Soul Food Trucks To Celebrate National Soul Food Month


Steeped in tradition and heritage, soul food traces its roots back generations. Soul food’s vibrant character and rich culinary history is a microcosm of the Black experience in America. In times of immeasurable pain and suffering, it nourished the bodies and souls of millions. As a result, soul food is as ubiquitous to American cuisine as apple pie. In 2007, the Culinary Historians of Chicago created National Soul Food Month in June. Today, soul food trucks are serving a slice of an indelible part of American culture from coast to coast. So, whether it’s BBQ smoked low and slow or a slice of sweet potato pie, let’s hit the road and take a tour of America’s best soul food trucks. 

Brown Shuga (Boise, Idaho)

Soul food— in Idaho? You read that right. Brown Shuga Soul Food is a Boise-based food truck cooking homestyle, authentic southern cuisine made from scratch. Owned by Yvonne Anderson-Thomas, Brown Shuga Soul Food is a family affair, with her parents and son operating her two food trucks. This food truck captures the essence of Sunday family gatherings around a table laden with home cooked, delicious meals. Speaking of Sundays, Brown Shuga is famous for its “Soul Food Sunday Supper” catering. Featuring a menu that includes fried chicken, smoked turkey legs, Lowcountry boil, and more, Yvonne’s cooking serves a taste of the South to the delight of hungry Idahoans.     

Boricua Soul (Durham, N.C.)

Boricua Soul is equal parts southern and Latin American with Euro-African roots. Located in the heart of North Carolina, this food truck combines contrasting cuisines that are kindred spirits, transporting customers to America’s past. Owned by husband and wife team Toriano and Serena Fredericks, Boricua Soul is a culinary experiment with ingredients and techniques born in their grandmothers’ kitchens. Their food truck— called The Soul Patrol— features an eclectic menu that’s a tribute to their heritage. Here, you can find cultural classics like chicharron de pollo (fried chicken), arroz con gandules, collard greens, maduros (fried sweet plantains), and more. But make sure you pair these delicious sides with Boricua Soul’s pernil, a Puerto Rican-style seasoned pork shoulder that’s slow-roasted. Crispy on the outside, tender and juicy on the inside; pernil is to the Caribbean as pulled pork is to the Carolinas.

West Indies (St. Paul, Minn.)

Next, we’re heading northwest to the Land of 10,000 Lakes and making a stop at West Indies Soul Food. This St. Paul, Minn. food truck is your culinary passport to the steels drums, Calypso soundtrack, and Caribbean spices of Trinidad. For over 30 years, Sharon Richards-Noel has centered the essence of West Indies around the three most essential elements in her life: food, faith, and family. Sharon’s menu is “authentic food for the soul,” from West Indies-style BBQ ribs and jerk chicken to turnip greens and potato salad. Make sure to take home a slice of sweet potato pie and peach cobbler for dessert! Sharon’s also known for giving back, cooking meals for St. Paul high school students, and donating 15% of sales from her line of sauces to local non-profit organizations.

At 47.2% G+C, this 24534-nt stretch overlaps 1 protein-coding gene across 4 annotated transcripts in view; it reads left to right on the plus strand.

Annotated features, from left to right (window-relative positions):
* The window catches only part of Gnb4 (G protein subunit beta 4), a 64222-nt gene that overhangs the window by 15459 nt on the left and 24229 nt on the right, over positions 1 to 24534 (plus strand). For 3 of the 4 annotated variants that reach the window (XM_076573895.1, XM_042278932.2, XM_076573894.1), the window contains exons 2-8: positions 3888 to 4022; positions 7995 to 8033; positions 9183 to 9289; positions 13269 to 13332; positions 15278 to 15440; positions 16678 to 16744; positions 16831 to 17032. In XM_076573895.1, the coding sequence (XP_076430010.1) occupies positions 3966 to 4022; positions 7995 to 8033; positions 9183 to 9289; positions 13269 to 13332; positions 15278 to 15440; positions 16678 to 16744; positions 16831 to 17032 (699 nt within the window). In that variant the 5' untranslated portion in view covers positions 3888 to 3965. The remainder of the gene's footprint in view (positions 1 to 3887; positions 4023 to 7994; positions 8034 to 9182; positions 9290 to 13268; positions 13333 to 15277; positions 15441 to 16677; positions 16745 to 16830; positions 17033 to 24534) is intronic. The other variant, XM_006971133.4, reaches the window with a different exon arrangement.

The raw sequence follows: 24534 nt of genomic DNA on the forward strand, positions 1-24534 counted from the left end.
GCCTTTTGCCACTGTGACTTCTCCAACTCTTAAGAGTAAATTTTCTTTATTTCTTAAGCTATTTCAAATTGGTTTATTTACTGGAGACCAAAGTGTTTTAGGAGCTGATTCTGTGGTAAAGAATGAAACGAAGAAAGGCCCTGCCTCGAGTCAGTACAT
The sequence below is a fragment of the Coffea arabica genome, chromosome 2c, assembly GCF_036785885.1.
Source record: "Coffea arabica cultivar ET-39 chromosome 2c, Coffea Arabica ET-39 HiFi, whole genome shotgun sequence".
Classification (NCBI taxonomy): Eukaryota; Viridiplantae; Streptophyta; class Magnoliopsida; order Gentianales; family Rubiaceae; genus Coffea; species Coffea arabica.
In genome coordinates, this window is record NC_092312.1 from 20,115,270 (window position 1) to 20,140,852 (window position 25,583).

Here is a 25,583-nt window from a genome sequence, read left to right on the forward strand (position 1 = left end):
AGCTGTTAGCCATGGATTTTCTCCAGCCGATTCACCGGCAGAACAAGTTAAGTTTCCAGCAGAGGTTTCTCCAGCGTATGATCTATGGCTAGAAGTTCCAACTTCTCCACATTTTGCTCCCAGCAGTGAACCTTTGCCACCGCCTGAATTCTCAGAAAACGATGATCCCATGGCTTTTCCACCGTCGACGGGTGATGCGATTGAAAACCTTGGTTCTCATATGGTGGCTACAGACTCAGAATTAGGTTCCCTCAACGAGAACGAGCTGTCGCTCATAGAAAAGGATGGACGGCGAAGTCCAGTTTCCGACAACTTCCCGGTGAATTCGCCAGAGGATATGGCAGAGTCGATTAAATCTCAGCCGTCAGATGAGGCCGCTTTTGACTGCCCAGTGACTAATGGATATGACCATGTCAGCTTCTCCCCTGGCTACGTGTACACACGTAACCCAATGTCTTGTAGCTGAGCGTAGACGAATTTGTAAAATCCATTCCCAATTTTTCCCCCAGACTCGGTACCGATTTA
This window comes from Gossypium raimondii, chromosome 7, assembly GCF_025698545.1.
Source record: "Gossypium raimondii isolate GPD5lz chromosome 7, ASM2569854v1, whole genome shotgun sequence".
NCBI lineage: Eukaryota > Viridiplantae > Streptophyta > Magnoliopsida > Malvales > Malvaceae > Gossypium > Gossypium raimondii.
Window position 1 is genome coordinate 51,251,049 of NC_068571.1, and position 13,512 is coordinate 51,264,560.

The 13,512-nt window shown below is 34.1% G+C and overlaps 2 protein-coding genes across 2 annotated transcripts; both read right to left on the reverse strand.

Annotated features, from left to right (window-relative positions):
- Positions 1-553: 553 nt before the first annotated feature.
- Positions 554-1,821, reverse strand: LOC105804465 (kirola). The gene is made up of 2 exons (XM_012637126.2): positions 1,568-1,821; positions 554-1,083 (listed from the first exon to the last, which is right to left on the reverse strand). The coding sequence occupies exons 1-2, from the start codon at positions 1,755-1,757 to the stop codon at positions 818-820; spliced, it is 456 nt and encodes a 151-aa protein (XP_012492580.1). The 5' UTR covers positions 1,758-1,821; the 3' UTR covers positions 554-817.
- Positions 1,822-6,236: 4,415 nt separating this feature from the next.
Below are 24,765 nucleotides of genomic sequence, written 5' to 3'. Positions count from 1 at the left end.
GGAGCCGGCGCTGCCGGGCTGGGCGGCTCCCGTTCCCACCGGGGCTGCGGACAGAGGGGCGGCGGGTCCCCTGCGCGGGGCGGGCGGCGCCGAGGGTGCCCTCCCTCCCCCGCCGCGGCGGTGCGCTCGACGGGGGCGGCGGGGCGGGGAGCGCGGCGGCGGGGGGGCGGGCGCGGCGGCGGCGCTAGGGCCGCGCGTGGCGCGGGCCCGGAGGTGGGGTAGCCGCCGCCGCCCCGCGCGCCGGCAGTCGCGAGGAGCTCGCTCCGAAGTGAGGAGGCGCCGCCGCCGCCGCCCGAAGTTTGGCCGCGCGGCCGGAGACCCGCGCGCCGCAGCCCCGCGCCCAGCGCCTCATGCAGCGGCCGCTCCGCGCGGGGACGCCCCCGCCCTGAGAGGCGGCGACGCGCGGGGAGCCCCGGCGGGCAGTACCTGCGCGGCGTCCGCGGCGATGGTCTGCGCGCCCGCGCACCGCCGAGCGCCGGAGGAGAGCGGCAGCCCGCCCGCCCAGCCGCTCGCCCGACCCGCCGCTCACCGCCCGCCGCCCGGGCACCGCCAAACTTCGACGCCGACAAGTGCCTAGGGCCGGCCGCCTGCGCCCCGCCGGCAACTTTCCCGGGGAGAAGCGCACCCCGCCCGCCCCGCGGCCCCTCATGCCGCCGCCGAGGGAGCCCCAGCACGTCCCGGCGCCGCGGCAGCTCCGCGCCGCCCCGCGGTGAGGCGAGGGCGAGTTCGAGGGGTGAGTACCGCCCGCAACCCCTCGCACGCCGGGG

Sassy’s Vegetarian (Austin, Texas)

Sassy’s Vegetarian Soul Food serves traditional soul food but with a twist: the entire menu is plant-based. Convincing soul food lovers that “going green” could be just as tasty as the classics they love was no easy feat. But owner Andrea Dawson did just that, creating a soul food truck menu that perfectly balances familiarity with creativity. Today, it’s known as the food truck where you can get the “Best Comfort Food” in Austin. Locals rave about Sassy’s signature “Chicon N Waffles.” Andrea pairs crispy fried chicken seitan with an eggless waffle and tops it with a generous drizzle of pumpkin spice, coconut syrup. Another crowd-pleaser is the “Three Green Medley,” a blend of fresh kale, collard, and mustard greens that are tender, savory, and spiced to perfection. So, why is Sassy’s so good? As Andrea tells it, her food simply “tastes like home.”

Rainy’s Authentic Soul Food (Ontario, Calif.)

Rainette Dominick has had a life-long passion for cooking. Her love of sharing delicious food with friends and family inspired her to open Rainy’s Authentic Soul Food. Located in San Bernardino County, this food truck caters meals for parties, family gatherings, and those who are too busy to cook but want to savor good home cooking. For SoCal residents looking for authentic soul food, Rainy’s delivers the goods. Try the “Southern Oxtails,” served over a bed of steamed rice and gravy. Or the “Taste of Soul,” featuring fried chicken with a side of mac and cheese or candied yams. For dessert, you have to take a bite out of Rainy’s homemade banana pudding— a southern staple.

Take a Culinary Tour of America With Soul Food Trucks

National Soul Food Month is more than about eating great food. June celebrates the Black small-business owners sharing their culinary culture and heritage. So, take a gastronomical tour of American history and taste its spices and flavors with soul food trucks. When you learn the history of soul food, where it’s traveled, and how it’s changed over centuries, it sparks an appreciation that does more than satisfy your appetite; it feeds your soul.

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